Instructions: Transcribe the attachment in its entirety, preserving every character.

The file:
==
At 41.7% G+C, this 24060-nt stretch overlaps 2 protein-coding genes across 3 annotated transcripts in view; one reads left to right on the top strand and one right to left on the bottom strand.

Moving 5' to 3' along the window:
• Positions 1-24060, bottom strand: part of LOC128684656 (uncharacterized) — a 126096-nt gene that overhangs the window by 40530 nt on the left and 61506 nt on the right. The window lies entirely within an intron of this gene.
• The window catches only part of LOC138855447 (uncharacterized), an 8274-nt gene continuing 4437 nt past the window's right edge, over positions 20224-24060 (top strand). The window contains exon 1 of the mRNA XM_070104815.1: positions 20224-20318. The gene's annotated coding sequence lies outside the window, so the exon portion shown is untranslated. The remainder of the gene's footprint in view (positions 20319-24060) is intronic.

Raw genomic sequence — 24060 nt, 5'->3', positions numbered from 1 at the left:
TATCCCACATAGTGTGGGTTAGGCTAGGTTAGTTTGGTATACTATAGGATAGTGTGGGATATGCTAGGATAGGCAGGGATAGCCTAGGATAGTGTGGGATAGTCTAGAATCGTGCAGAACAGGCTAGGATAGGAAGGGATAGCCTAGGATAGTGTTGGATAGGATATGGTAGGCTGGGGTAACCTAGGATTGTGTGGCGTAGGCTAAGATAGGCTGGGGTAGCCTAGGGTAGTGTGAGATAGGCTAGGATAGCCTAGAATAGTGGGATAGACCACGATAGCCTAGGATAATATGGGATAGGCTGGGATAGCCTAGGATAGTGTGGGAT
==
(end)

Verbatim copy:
At 41.7% G+C, this 24060-nt stretch overlaps 2 protein-coding genes across 3 annotated transcripts in view; one reads left to right on the top strand and one right to left on the bottom strand.

Moving 5' to 3' along the window:
• Positions 1-24060, bottom strand: part of LOC128684656 (uncharacterized) — a 126096-nt gene that overhangs the window by 40530 nt on the left and 61506 nt on the right. The window lies entirely within an intron of this gene.
• The window catches only part of LOC138855447 (uncharacterized), an 8274-nt gene continuing 4437 nt past the window's right edge, over positions 20224-24060 (top strand). The window contains exon 1 of the mRNA XM_070104815.1: positions 20224-20318. The gene's annotated coding sequence lies outside the window, so the exon portion shown is untranslated. The remainder of the gene's footprint in view (positions 20319-24060) is intronic.

Raw genomic sequence — 24060 nt, 5'->3', positions numbered from 1 at the left:
TATCCCACATAGTGTGGGTTAGGCTAGGTTAGTTTGGTATACTATAGGATAGTGTGGGATATGCTAGGATAGGCAGGGATAGCCTAGGATAGTGTGGGATAGTCTAGAATCGTGCAGAACAGGCTAGGATAGGAAGGGATAGCCTAGGATAGTGTTGGATAGGATATGGTAGGCTGGGGTAACCTAGGATTGTGTGGCGTAGGCTAAGATAGGCTGGGGTAGCCTAGGGTAGTGTGAGATAGGCTAGGATAGCCTAGAATAGTGGGATAGACCACGATAGCCTAGGATAATATGGGATAGGCTGGGATAGCCTAGGATAGTGTGGGAT